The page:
In 2020, Singapore observed World Elephant Day, which takes place every year on August 12, by destroying a large cache of illegal ivory its government had seized. The crushing of the 9 tonnes of ivory is estimated to be the biggest such wildlife contraband destruction in recent years, with a total estimated value of $13 million USD. In previous recent years, Singapore and neighboring Malaysia seized ivory cargos of similar size.
Singapore has long been a lynchpin in the illegal international trade in animal products, due to its location on trade routes connecting Africa and Asia. However, the city-state has made recent decisions focused on keeping illegal foreign ivory out of its borders. These actions have helped disrupt the supply chains that move contraband ivory around the globe. Singapore additionally plans to officially ban further domestic trade in ivory by September 2021.
Much of the demand for ivory products originates in Asian countries such as China, where a rising middle class looks to purchase ivory pieces fashioned into decorative objects and accessories, often as marks of personal status.
Experts believe that this human passion for ivory causes some 100 African elephant deaths at the hands of ivory poachers every day. In addition, due to the lucrative illegal trade in ivory that continues to persist through established networks, poaching of elephants has reached crisis proportions. Researchers believe that only about 400,000 African elephants remain in the wild.
However, an innovative idea from an American biologist and academic has given environmentalists, international law enforcement, and animal rights activists a new-found tool that might throw a giant monkey wrench in the worldwide illegal ivory trade.
Introducing the “guru of doo-doo”
Dr. Sam Wasser is a professor in the Department of Biology at the University of Washington and the director of the university’s Center for Conservation Biology. Acclaimed worldwide as the “guru of doo-doo,” Wasser has for decades conducted pioneering work into methods of tracing the abundance, dispersion, and population movements of wild animals by analyzing their scat.
The non-invasive tools Wasser has created have enabled scientists to better measure the influence of environments and human activities on wildlife, and have helped fill in gaps in our understanding of topics such as animal migration and wildlife population health. By studying the DNA he extracts from animal feces, he can provide highly detailed reports on the conditions affecting a wide range of endangered species—including elephants.
The science of saving elephants
About 20 years ago, Wasser started work on a project using data drawn from the DNA in dung to plot out a map of elephant genetic distribution. He noted that elephant populations in different areas can be distinguished from one another by the variety of genetic mutations each one carries.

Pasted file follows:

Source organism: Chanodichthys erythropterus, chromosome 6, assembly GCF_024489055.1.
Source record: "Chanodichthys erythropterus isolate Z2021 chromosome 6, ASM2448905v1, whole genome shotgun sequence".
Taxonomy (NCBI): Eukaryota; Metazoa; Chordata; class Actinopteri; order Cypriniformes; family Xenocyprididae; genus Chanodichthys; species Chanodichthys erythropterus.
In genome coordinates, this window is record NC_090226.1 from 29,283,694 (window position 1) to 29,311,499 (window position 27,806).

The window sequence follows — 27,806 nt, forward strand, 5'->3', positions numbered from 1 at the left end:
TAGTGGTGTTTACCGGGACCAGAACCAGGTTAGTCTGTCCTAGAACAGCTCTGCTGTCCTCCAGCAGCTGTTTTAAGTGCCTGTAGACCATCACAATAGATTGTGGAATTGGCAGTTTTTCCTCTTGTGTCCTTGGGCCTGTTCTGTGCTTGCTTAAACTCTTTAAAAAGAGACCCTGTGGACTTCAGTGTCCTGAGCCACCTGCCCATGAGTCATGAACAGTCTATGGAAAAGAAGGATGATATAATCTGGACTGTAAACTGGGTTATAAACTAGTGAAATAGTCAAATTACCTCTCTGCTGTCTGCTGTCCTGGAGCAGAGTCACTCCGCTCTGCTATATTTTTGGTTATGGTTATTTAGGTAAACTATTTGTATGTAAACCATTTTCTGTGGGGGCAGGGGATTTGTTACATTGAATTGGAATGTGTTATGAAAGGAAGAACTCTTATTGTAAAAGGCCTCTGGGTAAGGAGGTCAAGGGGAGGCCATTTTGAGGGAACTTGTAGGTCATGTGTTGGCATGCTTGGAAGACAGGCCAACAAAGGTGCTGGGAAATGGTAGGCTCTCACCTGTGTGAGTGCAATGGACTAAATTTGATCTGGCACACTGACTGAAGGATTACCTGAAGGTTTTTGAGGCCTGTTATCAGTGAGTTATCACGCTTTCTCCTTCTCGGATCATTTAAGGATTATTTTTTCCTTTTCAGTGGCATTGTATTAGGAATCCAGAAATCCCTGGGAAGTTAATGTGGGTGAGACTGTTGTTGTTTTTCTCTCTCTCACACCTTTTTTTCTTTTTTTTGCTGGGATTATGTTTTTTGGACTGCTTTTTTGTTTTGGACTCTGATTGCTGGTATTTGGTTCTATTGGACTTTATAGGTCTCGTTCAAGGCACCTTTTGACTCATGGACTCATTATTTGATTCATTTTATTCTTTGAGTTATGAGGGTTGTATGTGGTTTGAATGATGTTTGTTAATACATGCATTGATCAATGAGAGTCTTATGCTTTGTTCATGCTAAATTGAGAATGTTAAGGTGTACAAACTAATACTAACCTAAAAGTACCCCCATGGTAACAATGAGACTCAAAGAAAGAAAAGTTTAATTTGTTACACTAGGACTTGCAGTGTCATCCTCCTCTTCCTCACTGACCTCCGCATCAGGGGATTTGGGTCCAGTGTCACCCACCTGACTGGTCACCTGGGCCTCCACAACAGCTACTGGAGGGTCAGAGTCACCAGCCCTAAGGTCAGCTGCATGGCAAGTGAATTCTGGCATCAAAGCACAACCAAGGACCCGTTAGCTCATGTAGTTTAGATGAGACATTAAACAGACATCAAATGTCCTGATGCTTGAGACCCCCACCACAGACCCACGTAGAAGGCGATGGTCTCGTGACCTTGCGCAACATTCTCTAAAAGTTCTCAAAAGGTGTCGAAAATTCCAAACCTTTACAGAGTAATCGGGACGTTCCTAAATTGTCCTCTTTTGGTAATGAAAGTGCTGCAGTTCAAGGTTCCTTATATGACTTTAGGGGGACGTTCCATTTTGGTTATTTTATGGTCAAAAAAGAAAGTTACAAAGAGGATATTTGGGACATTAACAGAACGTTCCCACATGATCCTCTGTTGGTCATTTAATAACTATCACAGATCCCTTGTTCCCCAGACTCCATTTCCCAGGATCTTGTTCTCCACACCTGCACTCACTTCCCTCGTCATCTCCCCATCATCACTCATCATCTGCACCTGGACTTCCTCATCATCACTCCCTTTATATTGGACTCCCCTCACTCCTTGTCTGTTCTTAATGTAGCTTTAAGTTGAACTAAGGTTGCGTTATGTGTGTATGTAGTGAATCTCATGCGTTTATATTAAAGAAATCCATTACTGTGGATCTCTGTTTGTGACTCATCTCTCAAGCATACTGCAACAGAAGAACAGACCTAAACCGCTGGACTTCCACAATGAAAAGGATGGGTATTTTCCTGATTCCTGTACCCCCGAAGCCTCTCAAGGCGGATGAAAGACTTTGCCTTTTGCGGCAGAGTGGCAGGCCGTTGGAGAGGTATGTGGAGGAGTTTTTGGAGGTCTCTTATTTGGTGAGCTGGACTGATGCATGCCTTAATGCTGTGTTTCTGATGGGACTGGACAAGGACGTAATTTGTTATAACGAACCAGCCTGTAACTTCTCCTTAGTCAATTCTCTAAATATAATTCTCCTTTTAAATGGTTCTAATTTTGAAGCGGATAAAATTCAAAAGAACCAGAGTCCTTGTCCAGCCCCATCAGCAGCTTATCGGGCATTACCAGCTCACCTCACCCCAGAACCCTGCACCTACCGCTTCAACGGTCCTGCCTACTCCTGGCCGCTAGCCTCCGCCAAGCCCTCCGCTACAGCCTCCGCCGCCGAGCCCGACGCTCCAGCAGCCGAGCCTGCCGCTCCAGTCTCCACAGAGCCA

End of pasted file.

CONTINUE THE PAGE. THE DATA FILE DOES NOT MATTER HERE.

Wasser has used the DNA from elephant dung to create a map that shows which mutations can be found where. Then, by analyzing the DNA in an ivory sample, Wasser can trace it back to the individual elephant’s home region, using the dung map. This technique allows researchers to pinpoint the location where an animal was killed.
He can also use these methods to conduct forensic analyses to determine with great precision the locations of dense ivory poaching activity and other transnational crimes against wild species.
One former leader in the Interpol unit dealing with wildlife crime has said that Wasser should receive a Nobel Prize for his work. He has received financial support for these life-saving efforts from the United Nations Office on Drugs and Crime and the U.S. Department of State, among other organizations.
In October 2015, Wasser traveled to Singapore to help solve the mystery surrounding a horde of seized ivory, a haul consisting of about 1,700 tusks. He logged the physical characteristics of each piece of ivory, including the manmade markings that may have identified individual merchants or poachers.
As Smithsonian Magazine recounted the fascinating story, Wasser used a pair of circular saws and other hardware to start cutting small sections of the ivory—some weighing less than one pound—away for examination. Wasser remembered his frustration and anger at seeing the mountain of tusks that had been recovered. Some were so tragically small that he wondered why a poacher had even bothered to kill the animal. He found that the cache was probably the result of about 1,000 elephant deaths.
Over this career, he has been able to point out the biggest hotspots for ivory poaching, and uncover new information about the growth and profusion of major ivory trafficking rings throughout the African continent and the world.
Of particular interest to international crime-solvers is the fact that Wasser’s work has shown that much of the illegal ivory on the market today derives from only two “hotspots.” In one study, his team found that upwards of 85% of the forest elephant ivory seized between 2006-2014 originated in a protected ecosystem in northeastern Gabon, northwestern Republic of Congo, and southeastern Cameroon. The researchers also found that a similar percentage of savannah elephant ivory seized during the same timeframe could be traced to two game reserves in southeastern Tanzania and northern Mozambique.
Wasser’s work has produced the satisfying result of aiding in the arrest of several high-profile ivory dealers in both Africa and Asia. It also provides hope that we may continue to develop technologies that halt poachers in their tracks and eliminate a serious threat to the survival of elephants as a species.